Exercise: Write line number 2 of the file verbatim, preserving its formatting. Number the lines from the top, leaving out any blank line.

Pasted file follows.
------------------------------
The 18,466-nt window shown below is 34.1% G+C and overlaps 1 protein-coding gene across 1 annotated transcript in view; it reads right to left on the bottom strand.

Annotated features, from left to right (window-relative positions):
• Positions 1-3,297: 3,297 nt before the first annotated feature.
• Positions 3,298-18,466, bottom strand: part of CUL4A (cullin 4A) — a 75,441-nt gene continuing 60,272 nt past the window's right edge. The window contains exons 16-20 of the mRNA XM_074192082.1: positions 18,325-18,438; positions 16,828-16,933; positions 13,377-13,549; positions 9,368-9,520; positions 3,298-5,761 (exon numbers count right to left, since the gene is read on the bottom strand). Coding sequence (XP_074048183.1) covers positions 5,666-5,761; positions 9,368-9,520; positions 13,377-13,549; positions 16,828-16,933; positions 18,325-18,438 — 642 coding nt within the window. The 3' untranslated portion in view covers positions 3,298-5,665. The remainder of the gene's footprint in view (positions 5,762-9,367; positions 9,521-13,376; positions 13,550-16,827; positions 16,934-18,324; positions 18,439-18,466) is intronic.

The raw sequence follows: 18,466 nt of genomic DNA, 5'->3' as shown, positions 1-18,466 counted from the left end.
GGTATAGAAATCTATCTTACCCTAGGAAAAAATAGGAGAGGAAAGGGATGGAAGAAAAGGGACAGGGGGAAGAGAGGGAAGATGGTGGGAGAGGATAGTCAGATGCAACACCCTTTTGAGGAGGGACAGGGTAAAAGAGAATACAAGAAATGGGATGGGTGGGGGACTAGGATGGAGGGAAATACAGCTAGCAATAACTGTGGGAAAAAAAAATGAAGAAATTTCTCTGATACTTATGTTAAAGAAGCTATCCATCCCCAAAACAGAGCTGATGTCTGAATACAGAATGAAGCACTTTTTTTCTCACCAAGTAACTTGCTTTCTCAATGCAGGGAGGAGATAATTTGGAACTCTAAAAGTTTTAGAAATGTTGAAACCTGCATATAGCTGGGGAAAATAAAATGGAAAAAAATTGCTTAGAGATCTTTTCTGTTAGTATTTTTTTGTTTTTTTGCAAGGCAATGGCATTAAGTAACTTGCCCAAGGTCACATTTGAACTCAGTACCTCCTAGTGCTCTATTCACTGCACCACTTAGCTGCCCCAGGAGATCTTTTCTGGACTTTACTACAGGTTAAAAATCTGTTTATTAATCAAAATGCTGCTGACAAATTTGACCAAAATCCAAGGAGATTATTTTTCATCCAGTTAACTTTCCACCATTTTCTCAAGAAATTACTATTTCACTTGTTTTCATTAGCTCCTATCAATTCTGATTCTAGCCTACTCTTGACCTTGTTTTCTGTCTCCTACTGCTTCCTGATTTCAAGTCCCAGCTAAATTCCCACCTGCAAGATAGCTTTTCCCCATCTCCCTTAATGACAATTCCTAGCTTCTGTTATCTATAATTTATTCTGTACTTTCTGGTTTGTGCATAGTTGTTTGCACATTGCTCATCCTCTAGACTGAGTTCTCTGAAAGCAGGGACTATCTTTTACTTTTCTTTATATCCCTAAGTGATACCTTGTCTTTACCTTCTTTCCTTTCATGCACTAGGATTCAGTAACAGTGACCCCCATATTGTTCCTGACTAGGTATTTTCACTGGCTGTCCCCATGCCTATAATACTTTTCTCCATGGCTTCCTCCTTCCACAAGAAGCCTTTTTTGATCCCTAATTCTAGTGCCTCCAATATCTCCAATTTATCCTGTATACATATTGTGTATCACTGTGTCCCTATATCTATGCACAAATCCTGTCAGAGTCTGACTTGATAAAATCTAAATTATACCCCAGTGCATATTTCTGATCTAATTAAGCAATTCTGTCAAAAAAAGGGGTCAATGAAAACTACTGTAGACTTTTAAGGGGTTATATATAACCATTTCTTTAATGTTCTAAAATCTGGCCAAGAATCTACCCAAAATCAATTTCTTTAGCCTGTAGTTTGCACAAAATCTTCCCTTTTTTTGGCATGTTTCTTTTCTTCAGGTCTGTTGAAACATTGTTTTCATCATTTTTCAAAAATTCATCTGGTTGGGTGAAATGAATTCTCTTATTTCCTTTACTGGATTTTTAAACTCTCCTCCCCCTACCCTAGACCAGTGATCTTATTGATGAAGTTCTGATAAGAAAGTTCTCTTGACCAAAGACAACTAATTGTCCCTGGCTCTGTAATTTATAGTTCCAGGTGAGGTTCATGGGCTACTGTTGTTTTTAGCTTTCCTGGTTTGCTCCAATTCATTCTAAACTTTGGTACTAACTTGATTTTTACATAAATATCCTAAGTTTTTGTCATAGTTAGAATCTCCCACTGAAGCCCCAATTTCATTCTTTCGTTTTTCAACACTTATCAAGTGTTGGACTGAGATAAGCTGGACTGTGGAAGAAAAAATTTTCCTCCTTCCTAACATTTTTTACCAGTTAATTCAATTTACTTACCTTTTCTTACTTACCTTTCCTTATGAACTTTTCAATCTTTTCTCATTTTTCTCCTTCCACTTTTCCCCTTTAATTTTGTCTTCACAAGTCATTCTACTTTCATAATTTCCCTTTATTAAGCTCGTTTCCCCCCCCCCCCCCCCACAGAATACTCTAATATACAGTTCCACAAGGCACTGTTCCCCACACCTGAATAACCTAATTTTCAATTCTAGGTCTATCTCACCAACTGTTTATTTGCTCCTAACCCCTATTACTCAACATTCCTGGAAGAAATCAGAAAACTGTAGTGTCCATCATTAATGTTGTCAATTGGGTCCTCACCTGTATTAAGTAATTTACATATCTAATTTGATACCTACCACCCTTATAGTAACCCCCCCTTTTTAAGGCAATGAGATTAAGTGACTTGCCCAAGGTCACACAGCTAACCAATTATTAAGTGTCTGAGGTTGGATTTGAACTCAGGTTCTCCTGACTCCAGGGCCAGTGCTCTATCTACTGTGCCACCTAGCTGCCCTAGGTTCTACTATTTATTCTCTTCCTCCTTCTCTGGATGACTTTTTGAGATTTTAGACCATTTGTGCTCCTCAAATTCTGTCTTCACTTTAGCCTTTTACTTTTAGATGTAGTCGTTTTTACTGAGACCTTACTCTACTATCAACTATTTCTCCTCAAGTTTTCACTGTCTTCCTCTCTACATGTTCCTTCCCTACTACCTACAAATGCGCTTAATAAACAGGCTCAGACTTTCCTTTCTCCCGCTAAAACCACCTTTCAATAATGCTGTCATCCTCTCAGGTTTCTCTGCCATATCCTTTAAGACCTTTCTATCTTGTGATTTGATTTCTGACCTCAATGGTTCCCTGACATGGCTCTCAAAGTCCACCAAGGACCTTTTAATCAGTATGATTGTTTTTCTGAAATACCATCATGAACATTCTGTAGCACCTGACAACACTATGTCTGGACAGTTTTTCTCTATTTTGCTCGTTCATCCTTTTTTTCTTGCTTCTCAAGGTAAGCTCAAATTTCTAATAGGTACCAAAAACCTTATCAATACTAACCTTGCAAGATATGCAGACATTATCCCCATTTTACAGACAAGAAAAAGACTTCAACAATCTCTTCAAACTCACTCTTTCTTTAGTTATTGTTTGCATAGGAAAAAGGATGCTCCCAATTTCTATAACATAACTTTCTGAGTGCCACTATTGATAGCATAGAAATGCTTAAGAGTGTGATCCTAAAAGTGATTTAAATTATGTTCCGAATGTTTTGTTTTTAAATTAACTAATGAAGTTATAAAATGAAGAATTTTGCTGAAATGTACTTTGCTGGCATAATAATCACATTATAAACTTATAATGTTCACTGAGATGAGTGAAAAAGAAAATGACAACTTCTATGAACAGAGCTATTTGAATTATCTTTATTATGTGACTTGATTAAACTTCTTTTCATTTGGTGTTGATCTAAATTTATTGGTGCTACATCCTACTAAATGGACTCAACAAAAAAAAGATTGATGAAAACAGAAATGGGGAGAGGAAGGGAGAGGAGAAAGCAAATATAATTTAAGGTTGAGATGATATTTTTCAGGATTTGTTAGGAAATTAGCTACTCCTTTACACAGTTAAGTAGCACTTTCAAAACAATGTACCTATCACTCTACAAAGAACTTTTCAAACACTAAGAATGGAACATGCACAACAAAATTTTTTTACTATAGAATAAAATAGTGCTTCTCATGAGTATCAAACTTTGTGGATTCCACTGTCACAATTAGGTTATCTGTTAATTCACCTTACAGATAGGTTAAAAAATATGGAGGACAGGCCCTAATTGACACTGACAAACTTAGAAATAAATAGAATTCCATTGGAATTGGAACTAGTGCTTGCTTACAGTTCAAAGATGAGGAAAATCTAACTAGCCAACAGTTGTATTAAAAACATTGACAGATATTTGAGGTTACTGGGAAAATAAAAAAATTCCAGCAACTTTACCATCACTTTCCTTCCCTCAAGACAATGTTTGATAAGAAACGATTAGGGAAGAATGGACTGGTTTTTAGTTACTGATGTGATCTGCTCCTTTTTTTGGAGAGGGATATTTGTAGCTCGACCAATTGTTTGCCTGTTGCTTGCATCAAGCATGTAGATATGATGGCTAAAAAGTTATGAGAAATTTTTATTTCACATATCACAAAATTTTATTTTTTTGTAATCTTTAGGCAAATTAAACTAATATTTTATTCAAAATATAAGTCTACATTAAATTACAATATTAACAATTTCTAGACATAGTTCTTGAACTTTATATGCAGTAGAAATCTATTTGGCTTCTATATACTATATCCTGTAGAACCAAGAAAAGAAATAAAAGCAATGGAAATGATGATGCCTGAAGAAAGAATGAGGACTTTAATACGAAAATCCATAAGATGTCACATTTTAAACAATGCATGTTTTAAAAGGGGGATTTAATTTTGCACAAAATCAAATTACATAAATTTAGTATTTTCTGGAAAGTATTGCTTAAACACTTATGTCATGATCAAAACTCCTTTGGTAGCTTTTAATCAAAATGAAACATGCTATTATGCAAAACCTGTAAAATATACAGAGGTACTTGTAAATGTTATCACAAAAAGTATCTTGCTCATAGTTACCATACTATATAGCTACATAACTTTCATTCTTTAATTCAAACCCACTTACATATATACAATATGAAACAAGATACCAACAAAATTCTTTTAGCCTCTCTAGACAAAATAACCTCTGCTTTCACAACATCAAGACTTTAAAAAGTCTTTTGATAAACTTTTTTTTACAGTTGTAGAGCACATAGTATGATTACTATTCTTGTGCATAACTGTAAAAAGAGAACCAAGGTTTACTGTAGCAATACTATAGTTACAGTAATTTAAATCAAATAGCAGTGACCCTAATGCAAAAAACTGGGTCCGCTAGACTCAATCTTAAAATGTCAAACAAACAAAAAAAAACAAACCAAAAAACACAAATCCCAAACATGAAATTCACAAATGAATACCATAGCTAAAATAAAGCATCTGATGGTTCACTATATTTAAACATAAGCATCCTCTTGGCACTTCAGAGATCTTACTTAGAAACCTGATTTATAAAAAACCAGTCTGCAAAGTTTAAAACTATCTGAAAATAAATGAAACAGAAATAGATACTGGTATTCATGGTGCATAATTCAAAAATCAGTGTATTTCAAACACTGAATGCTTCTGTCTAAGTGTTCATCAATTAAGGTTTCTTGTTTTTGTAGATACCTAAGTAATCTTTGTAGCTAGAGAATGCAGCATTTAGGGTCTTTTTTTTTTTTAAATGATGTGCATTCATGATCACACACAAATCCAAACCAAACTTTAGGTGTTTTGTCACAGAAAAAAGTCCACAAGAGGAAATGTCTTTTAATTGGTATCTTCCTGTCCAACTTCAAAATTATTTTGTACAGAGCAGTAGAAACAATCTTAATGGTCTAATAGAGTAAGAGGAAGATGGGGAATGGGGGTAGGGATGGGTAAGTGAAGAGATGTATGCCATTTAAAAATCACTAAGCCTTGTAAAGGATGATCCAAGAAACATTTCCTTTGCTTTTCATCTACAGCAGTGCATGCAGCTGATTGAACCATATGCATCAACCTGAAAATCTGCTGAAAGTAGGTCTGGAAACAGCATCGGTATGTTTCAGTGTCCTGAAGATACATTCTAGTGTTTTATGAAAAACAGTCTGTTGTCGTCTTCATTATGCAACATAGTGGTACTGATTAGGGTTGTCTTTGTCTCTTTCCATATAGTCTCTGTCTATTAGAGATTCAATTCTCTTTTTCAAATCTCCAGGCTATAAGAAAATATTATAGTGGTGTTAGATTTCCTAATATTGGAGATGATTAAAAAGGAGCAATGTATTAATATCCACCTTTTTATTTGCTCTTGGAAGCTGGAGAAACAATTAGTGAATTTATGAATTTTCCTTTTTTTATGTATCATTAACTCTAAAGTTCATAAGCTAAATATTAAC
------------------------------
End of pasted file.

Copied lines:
Annotated features, from left to right (window-relative positions):